Then one in human form touched my lips, and I opened my mouth to speak, and said to the one who stood before me, "My lord, because of the vision such pains have come upon me that I retain no strength. How can my lord's servant talk with my lord? For I am shaking, no strength remains in me, and no breath is left in me." Again one in human form touched me and strengthened me. He said, "Do not fear, greatly beloved, you are safe. Be strong and courageous!" When he spoke to me, I was strengthened and said, "Let my lord speak, for you have strengthened me." (NRSV 10:16-19)

And, behold, one like the similitude of the sons of men touched my lips: then I opened my mouth, and spake, and said unto him that stood before me, O my lord, by the vision my sorrows are turned upon me, and I have retained no strength. For how can the servant of this my lord talk with this my lord? for as for me, straightway there remained no strength in me, neither is there breath left in me. Then there came again and touched me one like the appearance of a man, and he strengthened me, And said, O man greatly beloved, fear not: peace be unto thee, be strong, yea, be strong. And when he had spoken unto me, I was strengthened, and said, Let my lord speak; for thou hast strengthened me. (KJV 10:16-19)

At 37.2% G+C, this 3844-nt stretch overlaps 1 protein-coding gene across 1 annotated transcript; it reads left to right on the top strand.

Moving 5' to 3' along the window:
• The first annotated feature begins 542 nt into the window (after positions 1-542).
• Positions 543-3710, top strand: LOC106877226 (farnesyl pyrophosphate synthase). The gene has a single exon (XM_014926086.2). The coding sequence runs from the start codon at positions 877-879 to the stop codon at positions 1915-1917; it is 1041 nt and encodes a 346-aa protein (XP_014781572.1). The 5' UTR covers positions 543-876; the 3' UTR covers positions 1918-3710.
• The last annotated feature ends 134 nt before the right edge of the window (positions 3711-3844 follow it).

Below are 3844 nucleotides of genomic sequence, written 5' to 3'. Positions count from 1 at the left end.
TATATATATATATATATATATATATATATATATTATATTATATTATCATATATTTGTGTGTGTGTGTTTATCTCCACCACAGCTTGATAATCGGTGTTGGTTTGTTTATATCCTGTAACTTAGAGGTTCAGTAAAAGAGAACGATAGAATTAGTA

In this vision, Daniel meets with the angel Gabriel (again) and experiences a moment of holy terror, feeling all the strength ebb out of him. But Gabriel helps out, touching him and zapping him with renewed strength. Gabriel urges him to have courage too.